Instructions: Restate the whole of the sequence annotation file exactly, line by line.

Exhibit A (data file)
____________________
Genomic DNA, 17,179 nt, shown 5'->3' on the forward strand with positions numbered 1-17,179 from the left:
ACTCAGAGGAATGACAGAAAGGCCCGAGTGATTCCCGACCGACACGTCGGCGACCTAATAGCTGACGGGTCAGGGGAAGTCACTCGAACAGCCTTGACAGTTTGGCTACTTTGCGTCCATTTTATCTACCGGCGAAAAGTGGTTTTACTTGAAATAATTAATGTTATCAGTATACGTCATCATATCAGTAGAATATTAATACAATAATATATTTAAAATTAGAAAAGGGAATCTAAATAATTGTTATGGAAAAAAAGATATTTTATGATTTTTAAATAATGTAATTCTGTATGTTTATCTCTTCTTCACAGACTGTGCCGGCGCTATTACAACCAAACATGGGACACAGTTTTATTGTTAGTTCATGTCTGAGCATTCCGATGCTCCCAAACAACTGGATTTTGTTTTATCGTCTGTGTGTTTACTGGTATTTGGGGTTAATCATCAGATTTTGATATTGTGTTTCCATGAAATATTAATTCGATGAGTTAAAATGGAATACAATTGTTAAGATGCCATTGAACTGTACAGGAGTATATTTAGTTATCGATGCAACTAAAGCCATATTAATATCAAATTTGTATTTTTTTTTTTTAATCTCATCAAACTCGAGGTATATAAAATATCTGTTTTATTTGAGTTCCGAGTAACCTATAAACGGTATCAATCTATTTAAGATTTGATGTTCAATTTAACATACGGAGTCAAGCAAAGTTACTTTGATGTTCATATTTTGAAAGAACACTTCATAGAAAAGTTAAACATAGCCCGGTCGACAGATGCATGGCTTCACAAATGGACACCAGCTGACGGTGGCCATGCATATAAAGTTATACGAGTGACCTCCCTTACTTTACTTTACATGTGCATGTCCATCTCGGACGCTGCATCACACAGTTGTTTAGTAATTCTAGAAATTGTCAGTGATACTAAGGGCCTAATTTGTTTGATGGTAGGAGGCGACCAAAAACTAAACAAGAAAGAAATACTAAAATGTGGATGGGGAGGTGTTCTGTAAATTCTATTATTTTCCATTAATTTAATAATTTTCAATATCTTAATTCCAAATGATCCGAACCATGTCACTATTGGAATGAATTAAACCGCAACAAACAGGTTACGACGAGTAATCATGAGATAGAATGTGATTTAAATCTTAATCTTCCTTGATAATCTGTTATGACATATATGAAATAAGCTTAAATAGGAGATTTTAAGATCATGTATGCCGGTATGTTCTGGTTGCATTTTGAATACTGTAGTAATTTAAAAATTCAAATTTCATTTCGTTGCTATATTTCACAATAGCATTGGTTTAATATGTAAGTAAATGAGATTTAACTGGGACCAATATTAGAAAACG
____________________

Genomic DNA, 17,179 nt, shown 5'->3' on the forward strand with positions numbered 1-17,179 from the left:
ACTCAGAGGAATGACAGAAAGGCCCGAGTGATTCCCGACCGACACGTCGGCGACCTAATAGCTGACGGGTCAGGGGAAGTCACTCGAACAGCCTTGACAGTTTGGCTACTTTGCGTCCATTTTATCTACCGGCGAAAAGTGGTTTTACTTGAAATAATTAATGTTATCAGTATACGTCATCATATCAGTAGAATATTAATACAATAATATATTTAAAATTAGAAAAGGGAATCTAAATAATTGTTATGGAAAAAAAGATATTTTATGATTTTTAAATAATGTAATTCTGTATGTTTATCTCTTCTTCACAGACTGTGCCGGCGCTATTACAACCAAACATGGGACACAGTTTTATTGTTAGTTCATGTCTGAGCATTCCGATGCTCCCAAACAACTGGATTTTGTTTTATCGTCTGTGTGTTTACTGGTATTTGGGGTTAATCATCAGATTTTGATATTGTGTTTCCATGAAATATTAATTCGATGAGTTAAAATGGAATACAATTGTTAAGATGCCATTGAACTGTACAGGAGTATATTTAGTTATCGATGCAACTAAAGCCATATTAATATCAAATTTGTATTTTTTTTTTTTAATCTCATCAAACTCGAGGTATATAAAATATCTGTTTTATTTGAGTTCCGAGTAACCTATAAACGGTATCAATCTATTTAAGATTTGATGTTCAATTTAACATACGGAGTCAAGCAAAGTTACTTTGATGTTCATATTTTGAAAGAACACTTCATAGAAAAGTTAAACATAGCCCGGTCGACAGATGCATGGCTTCACAAATGGACACCAGCTGACGGTGGCCATGCATATAAAGTTATACGAGTGACCTCCCTTACTTTACTTTACATGTGCATGTCCATCTCGGACGCTGCATCACACAGTTGTTTAGTAATTCTAGAAATTGTCAGTGATACTAAGGGCCTAATTTGTTTGATGGTAGGAGGCGACCAAAAACTAAACAAGAAAGAAATACTAAAATGTGGATGGGGAGGTGTTCTGTAAATTCTATTATTTTCCATTAATTTAATAATTTTCAATATCTTAATTCCAAATGATCCGAACCATGTCACTATTGGAATGAATTAAACCGCAACAAACAGGTTACGACGAGTAATCATGAGATAGAATGTGATTTAAATCTTAATCTTCCTTGATAATCTGTTATGACATATATGAAATAAGCTTAAATAGGAGATTTTAAGATCATGTATGCCGGTATGTTCTGGTTGCATTTTGAATACTGTAGTAATTTAAAAATTCAAATTTCATTTCGTTGCTATATTTCACAATAGCATTGGTTTAATATGTAAGTAAATGAGATTTAACTGGGACCAATATTAGAAAACG